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Do any of you have guidelines that staff must follow when producing displays?

 

In my new setting the displays are appaling - I have never seen anything like it.

 

I know that in the scheme of things they can wait, but I cringe everytime I pass one!!

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Depends why you're cringing!

I cringe when I see a display such as a photo copy of an animal with a couple of crayon marks on, or when the work has obviously been cut round to fit a certain idea of the NN.

The best displays are the childrens work, and I dont mean the ones which are recognisable as a tree, or a cat or 'my mom'.

I think the best we can do for displays is show the childrens work in a context that will help them to see the over all picture of what was intended.

I like to add a text telling how the work was produced. I often let the children do whatever they want with the paint and rollers, brushes, stikkle bricks etc and then write a small piece 'Today we used the paint, we used rollers to make long lines, the stikkle bricks made small spots etc...' Or base it around the develpment that can take place, 'today we practiced gripping small things, we made these collages...'.

 

I think most places have their own way of doing things and it seems to me that a lot of work goes into producing displays that really arent for the benefit of anyone other than the NN's involved.

 

 

 

Displays are a big issue for me just in case anyone wants to push me off my soap box :o

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Notes:

 

Displaying children’s work is an essential part of building children’s self-esteem. All children’s work should be celebrated and respected so sensitive display techniques are essential.

 

Issues of gender, culture and disability need to be thought through when it comes to setting up displays. Positive images and multicultural artefacts need to be discussed and planned by staff as a team.

 

We should not assume that children are predominately visual learners. “We must consider the place of touch, smell, taste and hearing in the setting and offer stimulation to all the senses. “Baskets and displays of natural materials such as cones, leaves, shells, and flowers can be touched, handled and smelt. Displays can include three dimensional objects, textures, scents, sounds and flavours.” (Featherstone and Bayley 2002)

 

On the display table natural objects, pinecones, conkers and leaves are displayed safely with a natural colour theme. It is located at a child friendly level to encourage children including those with any sensory impairment to feel, touch and smell the objects. The children are positively encouraged to make suggestions and bring objects into the classroom to add to displays. This encourages discussion in the home. “Nature tables are a valuable resource that you must consider and plan very carefully. Such displays can be a positive way of involving both parents and children” Robinson, Beith and Pullan, Early Years Care and Education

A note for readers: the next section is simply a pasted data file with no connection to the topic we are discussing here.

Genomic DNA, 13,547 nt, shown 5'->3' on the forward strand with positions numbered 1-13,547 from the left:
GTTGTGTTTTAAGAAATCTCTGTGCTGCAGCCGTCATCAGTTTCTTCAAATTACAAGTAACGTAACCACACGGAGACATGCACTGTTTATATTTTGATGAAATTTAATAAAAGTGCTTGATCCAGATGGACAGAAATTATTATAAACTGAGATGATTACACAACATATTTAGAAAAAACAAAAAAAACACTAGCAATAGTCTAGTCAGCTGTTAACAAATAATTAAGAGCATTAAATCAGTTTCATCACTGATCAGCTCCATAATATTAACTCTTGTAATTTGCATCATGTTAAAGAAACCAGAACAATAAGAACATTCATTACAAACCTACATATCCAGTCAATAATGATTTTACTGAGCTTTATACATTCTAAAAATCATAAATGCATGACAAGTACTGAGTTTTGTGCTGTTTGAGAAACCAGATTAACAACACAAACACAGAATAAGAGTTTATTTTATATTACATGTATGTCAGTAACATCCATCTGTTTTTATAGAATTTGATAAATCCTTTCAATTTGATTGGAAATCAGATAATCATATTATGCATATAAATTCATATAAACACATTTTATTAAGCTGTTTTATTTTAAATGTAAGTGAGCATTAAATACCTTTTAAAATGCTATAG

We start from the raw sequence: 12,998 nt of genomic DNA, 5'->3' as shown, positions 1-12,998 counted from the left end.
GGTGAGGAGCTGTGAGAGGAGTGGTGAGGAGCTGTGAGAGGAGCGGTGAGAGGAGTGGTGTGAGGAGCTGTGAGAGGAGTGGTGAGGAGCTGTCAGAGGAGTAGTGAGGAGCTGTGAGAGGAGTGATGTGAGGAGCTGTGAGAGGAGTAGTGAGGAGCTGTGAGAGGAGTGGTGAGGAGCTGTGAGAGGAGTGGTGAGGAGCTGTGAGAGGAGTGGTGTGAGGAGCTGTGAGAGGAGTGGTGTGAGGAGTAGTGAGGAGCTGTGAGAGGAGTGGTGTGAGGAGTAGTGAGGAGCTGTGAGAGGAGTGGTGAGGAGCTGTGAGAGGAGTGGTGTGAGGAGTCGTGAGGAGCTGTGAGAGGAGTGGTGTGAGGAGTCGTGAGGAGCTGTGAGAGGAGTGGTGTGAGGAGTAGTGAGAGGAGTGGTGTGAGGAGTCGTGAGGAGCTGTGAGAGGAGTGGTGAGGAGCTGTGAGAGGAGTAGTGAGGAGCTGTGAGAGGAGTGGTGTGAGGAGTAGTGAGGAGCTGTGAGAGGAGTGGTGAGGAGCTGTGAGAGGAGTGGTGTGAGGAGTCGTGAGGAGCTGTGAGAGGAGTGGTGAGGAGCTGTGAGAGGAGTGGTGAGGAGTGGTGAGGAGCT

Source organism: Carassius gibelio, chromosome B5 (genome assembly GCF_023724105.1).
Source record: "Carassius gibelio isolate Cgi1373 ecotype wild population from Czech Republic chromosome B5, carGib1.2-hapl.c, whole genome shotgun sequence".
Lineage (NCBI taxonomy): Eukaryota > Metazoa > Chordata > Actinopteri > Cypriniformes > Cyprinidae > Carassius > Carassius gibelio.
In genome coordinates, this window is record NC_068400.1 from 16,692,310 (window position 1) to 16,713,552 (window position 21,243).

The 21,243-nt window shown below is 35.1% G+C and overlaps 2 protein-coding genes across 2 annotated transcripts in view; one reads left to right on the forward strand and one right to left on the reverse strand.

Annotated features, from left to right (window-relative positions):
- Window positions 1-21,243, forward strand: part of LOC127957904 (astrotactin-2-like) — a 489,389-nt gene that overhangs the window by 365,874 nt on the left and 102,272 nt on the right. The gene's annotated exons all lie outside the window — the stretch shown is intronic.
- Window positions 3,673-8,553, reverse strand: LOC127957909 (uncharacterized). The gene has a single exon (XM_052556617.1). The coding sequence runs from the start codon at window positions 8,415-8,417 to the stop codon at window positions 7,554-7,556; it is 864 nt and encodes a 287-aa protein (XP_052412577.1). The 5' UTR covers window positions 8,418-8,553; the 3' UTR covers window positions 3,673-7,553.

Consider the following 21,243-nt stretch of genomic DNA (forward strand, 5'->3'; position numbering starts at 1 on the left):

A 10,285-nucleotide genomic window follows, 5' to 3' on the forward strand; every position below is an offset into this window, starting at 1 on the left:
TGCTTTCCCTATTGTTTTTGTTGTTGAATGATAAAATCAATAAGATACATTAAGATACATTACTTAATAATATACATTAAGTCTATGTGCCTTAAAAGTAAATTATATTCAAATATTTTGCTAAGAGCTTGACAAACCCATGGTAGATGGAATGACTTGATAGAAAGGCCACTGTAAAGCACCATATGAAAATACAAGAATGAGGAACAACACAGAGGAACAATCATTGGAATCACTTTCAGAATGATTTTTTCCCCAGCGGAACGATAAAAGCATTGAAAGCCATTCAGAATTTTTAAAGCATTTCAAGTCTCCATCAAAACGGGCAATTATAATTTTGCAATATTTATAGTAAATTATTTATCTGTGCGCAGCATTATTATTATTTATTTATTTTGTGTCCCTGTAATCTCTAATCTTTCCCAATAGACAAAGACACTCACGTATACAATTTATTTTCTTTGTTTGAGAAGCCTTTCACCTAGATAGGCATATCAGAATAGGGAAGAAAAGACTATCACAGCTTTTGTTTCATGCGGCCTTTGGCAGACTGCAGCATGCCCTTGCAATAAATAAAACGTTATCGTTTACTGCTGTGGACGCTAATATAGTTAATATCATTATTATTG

“Where children are valued, carefully presented and displayed work on boards, display tables, and centres of interest provides a record of past and present projects. We need to make time for children to be involved in the display of their own work. This often takes longer that putting it up ourselves. “The practitioner should consider the achievements of the individual, and not judge all work against an inflexible standard in order to display the ‘best items.” (Drake 2005)

 

“Teachers’ transcripts of children’s words carefully caption the work of each child.”

(Featherstone and Bayley 2002

 

“Act as a scribe to children’ thoughts and comments” (Featherstone and Bayley 2002)

 

Whatever the type of display, it should be easily accessible to the child visually.

(Drake 2005)

 

“Reproductions of artists’ work and original works of art from the present and other time, and from different cultures, can provide a stimulating starting point for learning across all areas.”

(Drake 2005)

 

Do we display children’s work in ways that really respect their representations, or do we try to ‘pretty’ them up to make what we think would be a better display?

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Does depend on your outlook and why they appear to be appaling to you,

 

our displays are childrens own work in whatever form it comes, not usually mounted, but can be, and as said some annotation on how it was produced, or what the children said about it when making it, children ask to put them on the wall to show everyone or we suggest they may like to. we encourage children to have 'ownership' of the displays rather than us.